2 GIUSTINIANO, P..Delle guerre di Flandra/ Virtual Book Fair 106


Description: A general in the Spanish army on the battles and sieges in Flanders 1601-1609, during the Dutch war for independence, with 29 folding maps and plans

Delle guerre di Flandra libri VI. ... Posti in luce da Gioseppe Gamurini ..

Antwerp, J. Trognesio, 1609. 4to. White sheepskin (ca. 1700 or possibly later with the label transferred from the previous binding), sewn on 5 cords, with a hollow back, gold-tooled morocco spine label, yellow edges. Engraved architectural title-page with the title in an elaborate cartouche and numerous classical and allegorical figures, with the arms of the dedicatee, Ambrogio Spinola, commander of the Spanish army in the Low Countries, at the head, and a scene at the foot (Cacus fleeing Hercules?), 29 folding engraved maps and plans of sieges and fortifications, 2 woodcut headpieces and 4 decorated woodcut initials (4 series). With the main text set in Robert Granjon's Gros Parangon (141 mm/20 lines or 20.5 point) italic. [4], 329, [1 blank], [15], [3 blank] pp.

First edition, in the original Italian, of the only historical work by the army general Pompeo Giustiniano (1569-1616). Giustiniano, from an Italian patrician family, went into Spanish service and learned the art of warfare in the Netherlands under Farnese and Spinola. His work on the war in Flanders is of great importance for military history as it was the only work written from the Spanish point of view. The large strategic plans show numerous besieged cities in the Netherlands in the years 1601 to 1609. A large part is devoted to the 1603 Siege of Ostende, where Giustiniano himself as commander in chief successfully attacked Maurits of Nassau, the future Prince of Orange. At that siege the Spanish army recaptured the city and the Dutch lost their last stronghold on the Flemish coast. Apart from the many military plans of Ostende with its fortifications and surroundings, there are also military maps of Flanders, Brabant, Gelderland and Germany, with plans of 's Hertogenbosch, Grave, Oldenzaal, Lochem, Groll, Rijnberck, Krefeld, Wachtendonck, Lingen, Yssendyke, Bochem, etc. Although the Spanish booked many successes in Flanders, they fared poorly elsewhere, so that the Dutch were able to securely establish the new Republic in the north and negociate the Twelve Years' Truce (1609-1621) that inaugurated the Dutch golden age.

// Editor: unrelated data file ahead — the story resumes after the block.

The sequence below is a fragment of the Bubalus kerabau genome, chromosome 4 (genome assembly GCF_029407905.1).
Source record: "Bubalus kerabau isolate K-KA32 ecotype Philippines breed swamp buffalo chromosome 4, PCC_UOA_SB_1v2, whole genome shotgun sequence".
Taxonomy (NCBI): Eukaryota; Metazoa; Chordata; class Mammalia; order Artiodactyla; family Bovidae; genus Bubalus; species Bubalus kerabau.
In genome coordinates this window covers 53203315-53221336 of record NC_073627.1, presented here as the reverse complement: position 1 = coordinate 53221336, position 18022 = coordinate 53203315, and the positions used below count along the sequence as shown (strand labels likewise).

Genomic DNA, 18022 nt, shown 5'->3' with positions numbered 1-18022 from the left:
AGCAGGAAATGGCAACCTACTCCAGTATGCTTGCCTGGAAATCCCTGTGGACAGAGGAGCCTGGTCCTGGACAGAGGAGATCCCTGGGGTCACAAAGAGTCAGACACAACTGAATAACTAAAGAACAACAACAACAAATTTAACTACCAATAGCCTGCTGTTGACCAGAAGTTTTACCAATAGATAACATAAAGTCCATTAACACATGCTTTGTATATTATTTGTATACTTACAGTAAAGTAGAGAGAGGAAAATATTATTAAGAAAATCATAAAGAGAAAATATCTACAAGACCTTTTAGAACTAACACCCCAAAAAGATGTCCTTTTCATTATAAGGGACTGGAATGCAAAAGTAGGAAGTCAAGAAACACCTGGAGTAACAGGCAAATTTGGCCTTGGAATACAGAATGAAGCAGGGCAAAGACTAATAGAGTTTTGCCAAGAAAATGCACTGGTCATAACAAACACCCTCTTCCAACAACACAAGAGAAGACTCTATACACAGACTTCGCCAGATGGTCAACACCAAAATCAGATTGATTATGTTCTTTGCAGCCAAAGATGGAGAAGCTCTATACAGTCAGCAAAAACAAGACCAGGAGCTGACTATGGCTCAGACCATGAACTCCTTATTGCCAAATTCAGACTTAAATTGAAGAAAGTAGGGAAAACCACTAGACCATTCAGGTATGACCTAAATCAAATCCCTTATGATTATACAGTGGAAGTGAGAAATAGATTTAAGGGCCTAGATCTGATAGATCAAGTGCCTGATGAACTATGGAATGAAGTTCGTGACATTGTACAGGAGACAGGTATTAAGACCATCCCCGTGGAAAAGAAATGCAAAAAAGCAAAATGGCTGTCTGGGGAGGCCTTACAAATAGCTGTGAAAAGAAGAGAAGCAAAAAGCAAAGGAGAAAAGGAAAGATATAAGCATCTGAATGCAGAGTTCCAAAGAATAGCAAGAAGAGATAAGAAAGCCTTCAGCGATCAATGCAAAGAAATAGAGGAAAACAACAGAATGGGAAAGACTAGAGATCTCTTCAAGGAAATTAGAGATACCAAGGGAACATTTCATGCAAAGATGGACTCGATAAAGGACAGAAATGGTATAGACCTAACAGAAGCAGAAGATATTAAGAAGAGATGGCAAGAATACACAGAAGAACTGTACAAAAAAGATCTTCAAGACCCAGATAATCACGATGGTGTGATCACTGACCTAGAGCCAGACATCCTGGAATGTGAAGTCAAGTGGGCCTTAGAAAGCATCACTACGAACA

The work was edited by Giustiniano's countryman Gioseppe Gamurini who also translated it into Latin under the title Bellum Belgicum, published by the same Antwerp publisher and in the same year as the present Italian edition. The present edition is also interesting typographically, for it is not only set almost entirely in italic, but also in an unusually large size by one of the greatest masters of the italic, Robert Granjon. This particular size, unusually angular and with a distinctive calligraphic g in addition to the more common form, served as the model for Matthew Carter's 1978 Gailliard italic.

With the armorial bookplate of the Luton Library of John Crichton-Stuart (1793-1848), 2nd Marquess of Bute, in Luton Hoo, Bedfordshire ( With some text leaves slightly browned but still in very good condition, most of the plates fine, with a small tear in 1 plate, expertly and unobtrusively repaired and 1 text leaf damaged, affecting 5 words. The binding is also very good, with only the spine label slightly damaged. A first hand account, from the Spanish side, of the battles and sieges in Flanders during a crucial stage of the Dutch war of independence.
Nijhoff, Bibl. Hist. Neerl. III, 649; Palau 102835; STCV 6624785 (4 copies, incl. 2 incomplete)
  • Number: 1060240
  • Dealer: Speculum Orbis Nauticum